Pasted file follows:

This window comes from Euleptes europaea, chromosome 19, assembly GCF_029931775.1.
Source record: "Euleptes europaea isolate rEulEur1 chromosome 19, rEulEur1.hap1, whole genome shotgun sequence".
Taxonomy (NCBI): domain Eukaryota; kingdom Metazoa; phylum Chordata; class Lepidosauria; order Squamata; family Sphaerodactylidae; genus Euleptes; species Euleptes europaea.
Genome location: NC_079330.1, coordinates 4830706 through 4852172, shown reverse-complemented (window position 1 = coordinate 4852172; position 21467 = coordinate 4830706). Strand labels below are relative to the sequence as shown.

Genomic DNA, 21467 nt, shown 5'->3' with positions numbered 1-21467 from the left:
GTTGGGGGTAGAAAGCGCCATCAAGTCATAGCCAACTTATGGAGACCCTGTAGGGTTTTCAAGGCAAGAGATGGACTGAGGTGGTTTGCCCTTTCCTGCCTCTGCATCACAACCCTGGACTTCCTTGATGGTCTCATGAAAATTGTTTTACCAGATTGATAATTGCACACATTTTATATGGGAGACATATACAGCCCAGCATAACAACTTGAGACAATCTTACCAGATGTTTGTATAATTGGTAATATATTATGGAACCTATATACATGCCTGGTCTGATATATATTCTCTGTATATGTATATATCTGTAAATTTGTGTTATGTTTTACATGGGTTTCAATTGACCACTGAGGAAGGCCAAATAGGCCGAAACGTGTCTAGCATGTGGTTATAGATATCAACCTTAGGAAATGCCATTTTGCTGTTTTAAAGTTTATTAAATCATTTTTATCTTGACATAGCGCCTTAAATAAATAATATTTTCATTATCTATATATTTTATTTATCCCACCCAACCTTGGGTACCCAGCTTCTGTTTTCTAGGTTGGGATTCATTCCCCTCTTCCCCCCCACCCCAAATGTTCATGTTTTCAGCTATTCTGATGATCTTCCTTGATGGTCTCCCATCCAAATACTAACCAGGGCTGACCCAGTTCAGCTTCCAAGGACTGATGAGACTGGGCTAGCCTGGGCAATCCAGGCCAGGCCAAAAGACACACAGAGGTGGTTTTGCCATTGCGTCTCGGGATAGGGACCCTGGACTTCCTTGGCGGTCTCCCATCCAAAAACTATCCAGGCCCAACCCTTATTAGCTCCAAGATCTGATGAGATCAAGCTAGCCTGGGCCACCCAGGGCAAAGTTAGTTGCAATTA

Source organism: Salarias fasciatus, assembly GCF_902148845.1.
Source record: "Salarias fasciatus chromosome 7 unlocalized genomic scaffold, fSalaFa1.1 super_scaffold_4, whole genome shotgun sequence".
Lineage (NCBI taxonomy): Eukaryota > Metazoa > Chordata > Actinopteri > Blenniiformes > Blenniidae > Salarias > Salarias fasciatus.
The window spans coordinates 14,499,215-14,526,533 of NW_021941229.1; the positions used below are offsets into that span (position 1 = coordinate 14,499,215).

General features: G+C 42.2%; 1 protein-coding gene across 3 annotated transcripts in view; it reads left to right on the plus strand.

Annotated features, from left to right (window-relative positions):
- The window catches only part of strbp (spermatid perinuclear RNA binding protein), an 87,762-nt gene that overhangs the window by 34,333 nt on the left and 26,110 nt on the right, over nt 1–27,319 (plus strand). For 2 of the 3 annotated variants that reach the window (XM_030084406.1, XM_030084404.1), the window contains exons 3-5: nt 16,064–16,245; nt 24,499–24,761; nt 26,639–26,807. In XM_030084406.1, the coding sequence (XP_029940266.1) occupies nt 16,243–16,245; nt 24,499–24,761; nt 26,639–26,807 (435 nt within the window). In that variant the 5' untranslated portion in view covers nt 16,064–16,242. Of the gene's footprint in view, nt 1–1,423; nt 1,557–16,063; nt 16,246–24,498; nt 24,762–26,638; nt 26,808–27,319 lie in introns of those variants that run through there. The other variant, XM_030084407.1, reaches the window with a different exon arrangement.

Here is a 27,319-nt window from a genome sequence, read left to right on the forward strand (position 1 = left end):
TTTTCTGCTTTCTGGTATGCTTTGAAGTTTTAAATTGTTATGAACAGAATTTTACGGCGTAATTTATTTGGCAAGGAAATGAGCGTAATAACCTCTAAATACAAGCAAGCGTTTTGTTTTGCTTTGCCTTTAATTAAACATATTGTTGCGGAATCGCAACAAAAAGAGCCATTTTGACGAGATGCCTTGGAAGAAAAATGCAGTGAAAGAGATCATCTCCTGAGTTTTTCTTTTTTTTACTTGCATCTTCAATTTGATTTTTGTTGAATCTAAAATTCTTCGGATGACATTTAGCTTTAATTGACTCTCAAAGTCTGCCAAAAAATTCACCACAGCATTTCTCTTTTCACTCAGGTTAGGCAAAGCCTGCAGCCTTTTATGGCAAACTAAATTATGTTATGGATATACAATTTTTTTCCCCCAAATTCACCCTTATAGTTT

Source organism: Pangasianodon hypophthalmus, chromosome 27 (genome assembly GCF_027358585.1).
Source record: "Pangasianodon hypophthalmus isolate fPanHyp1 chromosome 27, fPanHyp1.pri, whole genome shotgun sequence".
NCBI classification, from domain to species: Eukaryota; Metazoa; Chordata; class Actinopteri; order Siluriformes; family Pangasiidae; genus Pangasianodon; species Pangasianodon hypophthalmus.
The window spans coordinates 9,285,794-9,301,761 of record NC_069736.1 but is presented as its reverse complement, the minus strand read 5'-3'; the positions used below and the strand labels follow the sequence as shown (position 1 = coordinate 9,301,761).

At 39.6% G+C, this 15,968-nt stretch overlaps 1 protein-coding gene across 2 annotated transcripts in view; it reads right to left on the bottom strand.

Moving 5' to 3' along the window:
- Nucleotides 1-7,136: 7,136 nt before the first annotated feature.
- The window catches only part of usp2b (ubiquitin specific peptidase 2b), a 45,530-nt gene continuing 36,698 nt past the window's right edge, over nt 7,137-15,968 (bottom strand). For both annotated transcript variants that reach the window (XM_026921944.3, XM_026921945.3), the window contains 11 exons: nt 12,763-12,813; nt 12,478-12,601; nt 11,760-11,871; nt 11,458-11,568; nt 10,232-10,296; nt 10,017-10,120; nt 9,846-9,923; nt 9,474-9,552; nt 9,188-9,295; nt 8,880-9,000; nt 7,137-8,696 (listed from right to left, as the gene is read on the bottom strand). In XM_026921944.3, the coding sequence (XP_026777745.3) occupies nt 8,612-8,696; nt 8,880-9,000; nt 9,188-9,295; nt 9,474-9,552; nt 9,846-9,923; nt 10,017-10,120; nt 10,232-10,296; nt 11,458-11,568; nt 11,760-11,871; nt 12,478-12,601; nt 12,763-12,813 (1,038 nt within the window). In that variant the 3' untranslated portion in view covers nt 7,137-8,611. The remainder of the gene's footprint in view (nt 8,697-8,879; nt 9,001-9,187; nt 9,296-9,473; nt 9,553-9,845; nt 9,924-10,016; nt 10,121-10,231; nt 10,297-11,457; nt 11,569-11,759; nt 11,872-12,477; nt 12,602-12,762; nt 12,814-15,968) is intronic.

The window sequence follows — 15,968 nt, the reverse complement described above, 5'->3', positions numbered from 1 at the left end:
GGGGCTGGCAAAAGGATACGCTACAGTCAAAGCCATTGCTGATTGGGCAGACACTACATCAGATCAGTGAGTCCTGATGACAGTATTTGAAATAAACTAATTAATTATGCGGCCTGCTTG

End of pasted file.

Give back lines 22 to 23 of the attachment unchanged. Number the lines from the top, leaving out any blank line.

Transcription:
- Nucleotides 1-7,136: 7,136 nt before the first annotated feature.
- The window catches only part of usp2b (ubiquitin specific peptidase 2b), a 45,530-nt gene continuing 36,698 nt past the window's right edge, over nt 7,137-15,968 (bottom strand). For both annotated transcript variants that reach the window (XM_026921944.3, XM_026921945.3), the window contains 11 exons: nt 12,763-12,813; nt 12,478-12,601; nt 11,760-11,871; nt 11,458-11,568; nt 10,232-10,296; nt 10,017-10,120; nt 9,846-9,923; nt 9,474-9,552; nt 9,188-9,295; nt 8,880-9,000; nt 7,137-8,696 (listed from right to left, as the gene is read on the bottom strand). In XM_026921944.3, the coding sequence (XP_026777745.3) occupies nt 8,612-8,696; nt 8,880-9,000; nt 9,188-9,295; nt 9,474-9,552; nt 9,846-9,923; nt 10,017-10,120; nt 10,232-10,296; nt 11,458-11,568; nt 11,760-11,871; nt 12,478-12,601; nt 12,763-12,813 (1,038 nt within the window). In that variant the 3' untranslated portion in view covers nt 7,137-8,611. The remainder of the gene's footprint in view (nt 8,697-8,879; nt 9,001-9,187; nt 9,296-9,473; nt 9,553-9,845; nt 9,924-10,016; nt 10,121-10,231; nt 10,297-11,457; nt 11,569-11,759; nt 11,872-12,477; nt 12,602-12,762; nt 12,814-15,968) is intronic.